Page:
Thor (Chris Hemsworth), a physical embodiment of comic relief for most of the movie, walks around racked with guilt. He really should have gone for the head that first time.
The frostiness birthed during Captain America: Civil War continues to persist between Rogers and Stark in the first act but when the plan to thwart Thanos starts to take shape, all's forgiven and the Avengers embark on a mission to restore and heal the universe.
To do this, they get to go down memory lane and, along the line, get closure on personal relationships that have left them with holes in their future selves.
While it's satisfying to take these Avengers through these emotional moments, fans also get a chance to relive some of the greatest hits from across the franchise and marvel at the journey it has taken to get here.
From New York City (The Avengers), to celestial Asgard (Thor: The Dark World) and then Morag (Guardians of the Galaxy), Endgame takes viewers on a nostalgic joyride, revisiting the past while our heroes fight to reshape the future.
For a three-hour movie (you'd barely notice the length, by the way), action scenes are few and far between in Endgame, but when the final battle commences, it turns out to be one of the most fascinating sequences anyone will ever have the good luck of experiencing.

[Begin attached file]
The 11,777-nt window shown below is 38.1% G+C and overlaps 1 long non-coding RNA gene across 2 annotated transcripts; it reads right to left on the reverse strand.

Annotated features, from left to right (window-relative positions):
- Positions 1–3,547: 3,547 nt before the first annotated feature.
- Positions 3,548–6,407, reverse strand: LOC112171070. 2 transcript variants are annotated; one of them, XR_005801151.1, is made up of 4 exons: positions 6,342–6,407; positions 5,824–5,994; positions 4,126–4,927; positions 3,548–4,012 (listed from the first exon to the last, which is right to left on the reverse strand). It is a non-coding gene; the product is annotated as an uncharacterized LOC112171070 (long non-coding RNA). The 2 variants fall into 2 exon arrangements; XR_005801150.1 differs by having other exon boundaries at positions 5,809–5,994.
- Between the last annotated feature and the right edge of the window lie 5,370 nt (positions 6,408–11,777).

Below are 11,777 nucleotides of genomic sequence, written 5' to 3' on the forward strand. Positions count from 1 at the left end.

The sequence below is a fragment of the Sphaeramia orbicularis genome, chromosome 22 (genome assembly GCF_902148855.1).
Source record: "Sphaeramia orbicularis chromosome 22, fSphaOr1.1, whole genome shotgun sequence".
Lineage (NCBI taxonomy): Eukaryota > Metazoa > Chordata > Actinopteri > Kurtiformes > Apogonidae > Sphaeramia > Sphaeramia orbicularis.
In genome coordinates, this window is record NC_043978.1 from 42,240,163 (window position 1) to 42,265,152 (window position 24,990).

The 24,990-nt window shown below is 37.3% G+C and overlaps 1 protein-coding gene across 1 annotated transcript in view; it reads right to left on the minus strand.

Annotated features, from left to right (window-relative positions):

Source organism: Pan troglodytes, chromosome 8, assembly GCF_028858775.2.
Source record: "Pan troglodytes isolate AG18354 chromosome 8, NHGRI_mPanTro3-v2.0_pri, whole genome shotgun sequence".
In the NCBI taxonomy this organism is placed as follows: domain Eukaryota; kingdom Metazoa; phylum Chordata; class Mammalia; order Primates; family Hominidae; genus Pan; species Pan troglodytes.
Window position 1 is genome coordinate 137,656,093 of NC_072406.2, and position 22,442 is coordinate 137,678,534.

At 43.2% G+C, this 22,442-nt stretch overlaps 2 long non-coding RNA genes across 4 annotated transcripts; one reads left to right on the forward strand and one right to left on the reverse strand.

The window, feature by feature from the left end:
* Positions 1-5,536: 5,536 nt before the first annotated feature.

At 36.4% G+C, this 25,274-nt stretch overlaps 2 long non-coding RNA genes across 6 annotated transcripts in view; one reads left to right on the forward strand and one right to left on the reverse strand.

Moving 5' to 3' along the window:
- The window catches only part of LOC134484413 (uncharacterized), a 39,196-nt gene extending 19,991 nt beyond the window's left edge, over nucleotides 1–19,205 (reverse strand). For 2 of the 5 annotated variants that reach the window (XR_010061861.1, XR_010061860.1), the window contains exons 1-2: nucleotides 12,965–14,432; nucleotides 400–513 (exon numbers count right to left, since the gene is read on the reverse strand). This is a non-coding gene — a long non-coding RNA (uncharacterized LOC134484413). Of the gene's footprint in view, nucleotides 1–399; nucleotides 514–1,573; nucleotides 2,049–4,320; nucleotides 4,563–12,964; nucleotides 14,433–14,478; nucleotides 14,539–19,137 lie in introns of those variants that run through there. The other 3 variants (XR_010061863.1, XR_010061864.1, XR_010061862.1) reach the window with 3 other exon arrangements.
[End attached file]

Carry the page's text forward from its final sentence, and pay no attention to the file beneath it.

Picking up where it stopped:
There's no adequate amount of words that can do justice to the scintillating match-ups and twists and turns that take place in the final showdown between Thanos and his troops against the swelling ranks of the Avengers.
With the latest addition of the insanely super-powered Carol Danvers/Captain Marvel (Brie Larson) to the Avengers team, she'd be the first to tell you they can take on any team; and what unfolds in the final showdown will get viewers out of their seats squealing in excitement more than a couple of times.
There are simply too many standout moments to count, and more than enough for viewers to want to sit a second time to experience the unadulterated giddy excitement all over again. Even a third viewing wouldn't hurt. I know I want to watch it for as many times as the thrill remains.
Some of Endgame's plot points raise unanswered questions but all of those get buried under the rubble of excitement that the movie offers in abundance.
Have I mentioned that the final showdown is one for the ages and a fitting end to a story arc that has offered so much? That cannot be said enough times.
Unlike in Infinity War where he had all the time to deliver a clinically nuanced performance, Thanos doesn't have much to do here other than kick off the epic clash against the Avengers team, but he remains as imposing as ever.
His compelling arc and personal magnetism easily makes him unarguably one of the best supervillains that has ever graced the screen.
The movie winds down to a somber ending that many viewers would have expected to see before it even started, but it's not any less crushing and emotional. Endgame is a farewell movie and saying goodbye is hard.
Avengers: Endgame is not exactly an end in itself, it's simply the beginning of something new, a handover from the old guard to the new.
Endgame might not be the end of the franchise, but it's the end of an era and what a bloody entertaining ride it has been!